Sorry, But What Did You Say Your Job Was?

In the confusion over shrimps and shrooms, I had forgotten to ask Rudy what he does for a living. “Oh, I’m a correctional officer in my state,” he said, sounding clueless about the consequences if the incident came to the attention of his employer.

“Rudy, pleases correct me if I am wrong, but in your state, possession of shrooms is itself a drug offense. You would lose your job as a C.O. if management became aware that you were in possession of magic mushrooms and trying to enter the theme park. Have you considered that possibility?”

Long silence. “My God, I never did!” But can’t something be done?” he asked in a sad tone, adding, “My family still are not completely aware of what happened.”

Saying ‘I’m Sorry’ Can’t Hurt

Rudy’s phone call gave me an idea. I called the theme park and spoke with its head of security, not mentioning Rudy’s name, but stating the facts and saying, “He revealed himself as having IQ in the idiot range, but I think the experience boosted him into the normal range. Of course, I am not writing an article that even mentions your name, but suppose he writes a sincere letter of apology to the park and agrees to pay for whatever this incident has cost in terms of hours lost? Would there be a possibility of the ban being lifted? With their three children, the embarrassment would be punishment that far outweighed the crime. So, what do you think? I am certain he will accept your decision.”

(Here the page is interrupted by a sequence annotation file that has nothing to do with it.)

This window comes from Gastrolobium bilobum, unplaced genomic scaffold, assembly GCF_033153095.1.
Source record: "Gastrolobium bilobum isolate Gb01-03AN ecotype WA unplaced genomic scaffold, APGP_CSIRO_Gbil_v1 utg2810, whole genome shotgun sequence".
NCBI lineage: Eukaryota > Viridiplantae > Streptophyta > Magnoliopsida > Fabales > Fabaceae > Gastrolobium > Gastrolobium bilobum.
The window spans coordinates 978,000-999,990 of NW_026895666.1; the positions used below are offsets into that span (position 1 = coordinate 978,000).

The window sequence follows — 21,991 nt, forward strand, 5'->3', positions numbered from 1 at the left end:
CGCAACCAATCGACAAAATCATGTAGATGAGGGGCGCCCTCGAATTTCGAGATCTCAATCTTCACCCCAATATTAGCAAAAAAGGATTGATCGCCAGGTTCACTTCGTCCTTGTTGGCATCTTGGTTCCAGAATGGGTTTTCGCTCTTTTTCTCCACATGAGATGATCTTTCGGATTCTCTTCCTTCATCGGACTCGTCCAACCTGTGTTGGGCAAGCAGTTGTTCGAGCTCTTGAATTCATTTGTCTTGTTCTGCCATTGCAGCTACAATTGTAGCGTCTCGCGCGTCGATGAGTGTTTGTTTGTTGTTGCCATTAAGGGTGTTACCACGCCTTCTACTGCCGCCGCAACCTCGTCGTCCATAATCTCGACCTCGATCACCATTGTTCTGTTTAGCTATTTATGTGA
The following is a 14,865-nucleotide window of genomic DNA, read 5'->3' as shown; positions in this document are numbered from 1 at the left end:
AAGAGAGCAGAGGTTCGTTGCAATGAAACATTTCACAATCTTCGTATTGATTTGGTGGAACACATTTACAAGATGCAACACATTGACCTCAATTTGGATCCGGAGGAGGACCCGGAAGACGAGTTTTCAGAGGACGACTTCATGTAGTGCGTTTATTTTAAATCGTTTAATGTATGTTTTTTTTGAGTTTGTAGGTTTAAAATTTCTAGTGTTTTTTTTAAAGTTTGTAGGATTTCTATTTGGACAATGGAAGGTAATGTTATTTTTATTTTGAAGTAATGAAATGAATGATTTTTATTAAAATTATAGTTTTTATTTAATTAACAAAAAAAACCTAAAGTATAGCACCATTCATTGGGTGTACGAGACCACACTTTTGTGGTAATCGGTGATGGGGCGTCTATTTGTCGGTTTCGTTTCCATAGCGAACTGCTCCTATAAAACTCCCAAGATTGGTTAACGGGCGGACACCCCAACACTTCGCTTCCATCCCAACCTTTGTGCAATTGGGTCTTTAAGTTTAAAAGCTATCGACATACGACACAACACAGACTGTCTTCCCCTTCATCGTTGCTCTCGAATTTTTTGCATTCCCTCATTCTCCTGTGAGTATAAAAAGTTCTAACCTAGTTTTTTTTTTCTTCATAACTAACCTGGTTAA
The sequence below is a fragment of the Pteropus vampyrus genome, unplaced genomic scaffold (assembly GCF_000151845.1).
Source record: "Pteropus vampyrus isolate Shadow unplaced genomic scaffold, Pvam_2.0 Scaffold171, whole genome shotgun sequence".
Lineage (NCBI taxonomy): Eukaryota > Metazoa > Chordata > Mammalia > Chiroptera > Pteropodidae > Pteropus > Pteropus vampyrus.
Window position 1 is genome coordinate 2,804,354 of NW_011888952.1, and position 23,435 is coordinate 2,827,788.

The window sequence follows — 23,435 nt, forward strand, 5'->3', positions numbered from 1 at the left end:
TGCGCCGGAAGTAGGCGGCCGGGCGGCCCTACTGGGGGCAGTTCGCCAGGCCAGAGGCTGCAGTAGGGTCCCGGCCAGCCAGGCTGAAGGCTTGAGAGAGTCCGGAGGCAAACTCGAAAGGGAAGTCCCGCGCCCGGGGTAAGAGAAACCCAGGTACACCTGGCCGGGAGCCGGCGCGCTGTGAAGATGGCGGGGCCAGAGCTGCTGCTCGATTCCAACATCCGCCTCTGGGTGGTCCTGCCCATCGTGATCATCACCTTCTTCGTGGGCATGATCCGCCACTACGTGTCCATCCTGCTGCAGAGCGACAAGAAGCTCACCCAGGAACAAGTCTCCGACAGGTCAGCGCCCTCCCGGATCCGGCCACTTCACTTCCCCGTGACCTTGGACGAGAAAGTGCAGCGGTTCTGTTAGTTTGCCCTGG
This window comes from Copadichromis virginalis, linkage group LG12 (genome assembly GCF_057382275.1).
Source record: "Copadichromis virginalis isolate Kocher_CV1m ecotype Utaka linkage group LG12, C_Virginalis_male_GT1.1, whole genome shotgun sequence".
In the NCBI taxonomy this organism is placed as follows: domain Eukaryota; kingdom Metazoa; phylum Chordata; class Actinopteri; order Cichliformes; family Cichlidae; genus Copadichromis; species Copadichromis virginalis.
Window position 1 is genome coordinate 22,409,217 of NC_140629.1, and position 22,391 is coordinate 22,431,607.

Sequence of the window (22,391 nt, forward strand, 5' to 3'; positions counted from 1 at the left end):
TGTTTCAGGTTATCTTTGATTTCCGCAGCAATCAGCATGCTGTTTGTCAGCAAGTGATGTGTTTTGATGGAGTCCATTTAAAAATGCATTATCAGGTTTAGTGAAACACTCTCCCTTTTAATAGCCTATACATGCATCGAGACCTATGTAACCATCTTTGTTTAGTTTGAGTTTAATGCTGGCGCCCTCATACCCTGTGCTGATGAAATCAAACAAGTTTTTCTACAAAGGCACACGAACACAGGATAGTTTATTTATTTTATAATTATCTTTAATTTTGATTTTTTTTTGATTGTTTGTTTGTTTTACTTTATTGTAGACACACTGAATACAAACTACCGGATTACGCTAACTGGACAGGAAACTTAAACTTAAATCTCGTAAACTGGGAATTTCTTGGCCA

The gentleman asked that I give him 24 hours, and he would call me back with an answer. But I didn’t have to wait that long. He phoned 30 minutes later.

“Mr. Beaver, you’ve got a deal. Thanks for the idea.”

The letter of apology Rudy wrote was touching. He sent me an email a week later from the park. I hope he always remembers the kindness shown to him.

Respect the Rules, and We All Have a Great Time

Theme parks have many rules of what is permitted and what will get you in trouble. These are available online and posted at the parks themselves. It is worthwhile being familiar with them, as my reader discovered.

There was one request the park’s security manager asked of me. “Mr. Beaver, you might want mention that a problem all theme parks have on a frequent basis is when companies reward their employees with visits. We want everyone to have a good time, but please, no drugs, and keep drinking to a respectable amount.”

Dennis Beaver practices law in Bakersfield, Calif., and welcomes comments and questions from readers, which may be faxed to (661) 323-7993, or e-mailed to And be sure to visit


This article was written by and presents the views of our contributing adviser, not the Kiplinger editorial staff. You can check adviser records with the SEC or with FINRA.

H. Dennis Beaver, Esq.
Attorney at Law, Author of "You and the Law"

After attending Loyola University School of Law, H. Dennis Beaver joined California's Kern County District Attorney's Office, where he established a Consumer Fraud section. He is in the general practice of law and writes a syndicated newspaper column, "You and the Law." Through his column he offers readers in need of down-to-earth advice his help free of charge. "I know it sounds corny, but I just love to be able to use my education and experience to help, simply to help. When a reader contacts me, it is a gift."